Network Computing is part of the Informa Tech Division of Informa PLC

This site is operated by a business or businesses owned by Informa PLC and all copyright resides with them. Informa PLC's registered office is 5 Howick Place, London SW1P 1WG. Registered in England and Wales. Number 8860726.

Sun and IBM Partner on Solaris

Sun Microsystems and IBM have announced
a partnership
whereby IBM will distribute Solaris 10, re-selling Sun's support subscriptions for the OS running on IBM BladeCenter and System x servers. Although IBM already offered Solaris as an option on some servers, the agreement extends this by adding
Solaris subscriptions, which are provided by Sun.

According to the vendors, the agreement is about offering customers more choice. That's true to a certain degree, and the agreement makes sense for both companies. Sun gets another channel to market for Solaris, while IBM gets the possibility of additional hardware or consulting sales. The obvious risk for the vendors is that Sun will lose out on hardware sales and IBM on sales of its own Linux support packages, but that's good for users.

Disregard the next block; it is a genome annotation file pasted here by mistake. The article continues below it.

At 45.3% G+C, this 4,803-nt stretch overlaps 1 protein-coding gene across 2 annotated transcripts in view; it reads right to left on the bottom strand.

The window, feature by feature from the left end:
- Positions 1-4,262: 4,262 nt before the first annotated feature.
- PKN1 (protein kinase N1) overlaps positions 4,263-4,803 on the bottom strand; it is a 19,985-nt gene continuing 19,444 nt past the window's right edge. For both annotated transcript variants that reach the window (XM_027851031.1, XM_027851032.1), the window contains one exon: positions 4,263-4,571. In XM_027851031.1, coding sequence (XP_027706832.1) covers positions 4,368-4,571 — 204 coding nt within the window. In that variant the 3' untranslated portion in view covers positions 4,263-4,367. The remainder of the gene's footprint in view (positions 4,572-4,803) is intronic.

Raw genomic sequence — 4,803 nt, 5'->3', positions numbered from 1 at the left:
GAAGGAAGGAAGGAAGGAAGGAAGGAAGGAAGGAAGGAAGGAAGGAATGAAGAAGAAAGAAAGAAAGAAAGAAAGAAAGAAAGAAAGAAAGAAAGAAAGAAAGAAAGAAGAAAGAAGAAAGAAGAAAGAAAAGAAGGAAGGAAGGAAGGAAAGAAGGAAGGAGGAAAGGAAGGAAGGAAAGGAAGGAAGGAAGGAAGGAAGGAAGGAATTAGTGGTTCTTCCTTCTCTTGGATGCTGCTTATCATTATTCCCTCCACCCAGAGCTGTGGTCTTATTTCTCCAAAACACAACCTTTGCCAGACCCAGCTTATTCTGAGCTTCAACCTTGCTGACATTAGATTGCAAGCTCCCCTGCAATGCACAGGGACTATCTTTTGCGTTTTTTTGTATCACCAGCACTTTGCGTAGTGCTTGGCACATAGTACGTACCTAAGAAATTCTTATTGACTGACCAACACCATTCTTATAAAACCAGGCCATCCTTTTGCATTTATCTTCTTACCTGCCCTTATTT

Sun and IBM have been rivals for a long time, but Sun's decision to make Solaris open-source means that there's much less reason for their
rivalry to continue --- at least in the software space. With Solaris already running on non-Sun hardware and IBM's long tradition of offering non-IBM components that may appear to compete with its own (chips from Intel and AMD, OSs from Microsoft and the open-source community), there's really no reason for them not to partner. The risk for Sun is that the partnership could become too successful. Customers might begin to identify Solaris with IBM, something that's already happened with Sun's other great innovation, Java.

bulletReview: Sun's Solaris 10
Sun Hopes Solaris Hasn't Missed The Open-Source Boat
The company is playing catch-up to Linux but counting on Solaris' reputation and customer base to build a buzz around the open-source project.